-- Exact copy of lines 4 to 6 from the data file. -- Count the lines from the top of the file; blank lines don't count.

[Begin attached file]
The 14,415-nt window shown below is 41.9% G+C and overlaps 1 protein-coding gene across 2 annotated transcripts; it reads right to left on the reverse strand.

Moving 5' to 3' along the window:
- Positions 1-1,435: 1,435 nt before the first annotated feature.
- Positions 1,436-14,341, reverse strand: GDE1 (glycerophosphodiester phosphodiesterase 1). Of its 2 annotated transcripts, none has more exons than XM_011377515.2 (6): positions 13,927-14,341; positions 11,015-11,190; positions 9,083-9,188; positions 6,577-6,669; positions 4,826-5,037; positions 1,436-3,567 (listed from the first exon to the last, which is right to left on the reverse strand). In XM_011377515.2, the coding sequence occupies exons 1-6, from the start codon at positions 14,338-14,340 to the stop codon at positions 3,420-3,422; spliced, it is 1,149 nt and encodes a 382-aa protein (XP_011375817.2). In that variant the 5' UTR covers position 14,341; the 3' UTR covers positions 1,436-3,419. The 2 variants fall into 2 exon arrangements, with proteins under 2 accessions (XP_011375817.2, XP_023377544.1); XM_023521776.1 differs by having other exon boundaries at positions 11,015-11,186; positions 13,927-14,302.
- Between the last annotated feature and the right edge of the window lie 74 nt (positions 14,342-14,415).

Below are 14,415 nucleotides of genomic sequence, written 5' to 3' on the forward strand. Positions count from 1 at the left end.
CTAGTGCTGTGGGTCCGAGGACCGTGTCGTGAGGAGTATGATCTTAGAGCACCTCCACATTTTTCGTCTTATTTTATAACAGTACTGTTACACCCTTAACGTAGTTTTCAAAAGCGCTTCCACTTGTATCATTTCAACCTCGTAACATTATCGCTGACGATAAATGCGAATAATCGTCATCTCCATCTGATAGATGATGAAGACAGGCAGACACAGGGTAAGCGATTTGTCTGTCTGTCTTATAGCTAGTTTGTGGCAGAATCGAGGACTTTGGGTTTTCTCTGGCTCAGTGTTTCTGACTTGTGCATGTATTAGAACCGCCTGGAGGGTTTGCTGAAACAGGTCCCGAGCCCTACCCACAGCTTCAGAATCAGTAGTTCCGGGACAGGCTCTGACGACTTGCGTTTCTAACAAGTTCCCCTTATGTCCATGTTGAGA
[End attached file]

- Positions 1,436-14,341, reverse strand: GDE1 (glycerophosphodiester phosphodiesterase 1). Of its 2 annotated transcripts, none has more exons than XM_011377515.2 (6): positions 13,927-14,341; positions 11,015-11,190; positions 9,083-9,188; positions 6,577-6,669; positions 4,826-5,037; positions 1,436-3,567 (listed from the first exon to the last, which is right to left on the reverse strand). In XM_011377515.2, the coding sequence occupies exons 1-6, from the start codon at positions 14,338-14,340 to the stop codon at positions 3,420-3,422; spliced, it is 1,149 nt and encodes a 382-aa protein (XP_011375817.2). In that variant the 5' UTR covers position 14,341; the 3' UTR covers positions 1,436-3,419. The 2 variants fall into 2 exon arrangements, with proteins under 2 accessions (XP_011375817.2, XP_023377544.1); XM_023521776.1 differs by having other exon boundaries at positions 11,015-11,186; positions 13,927-14,302.
- Between the last annotated feature and the right edge of the window lie 74 nt (positions 14,342-14,415).

Below are 14,415 nucleotides of genomic sequence, written 5' to 3' on the forward strand. Positions count from 1 at the left end.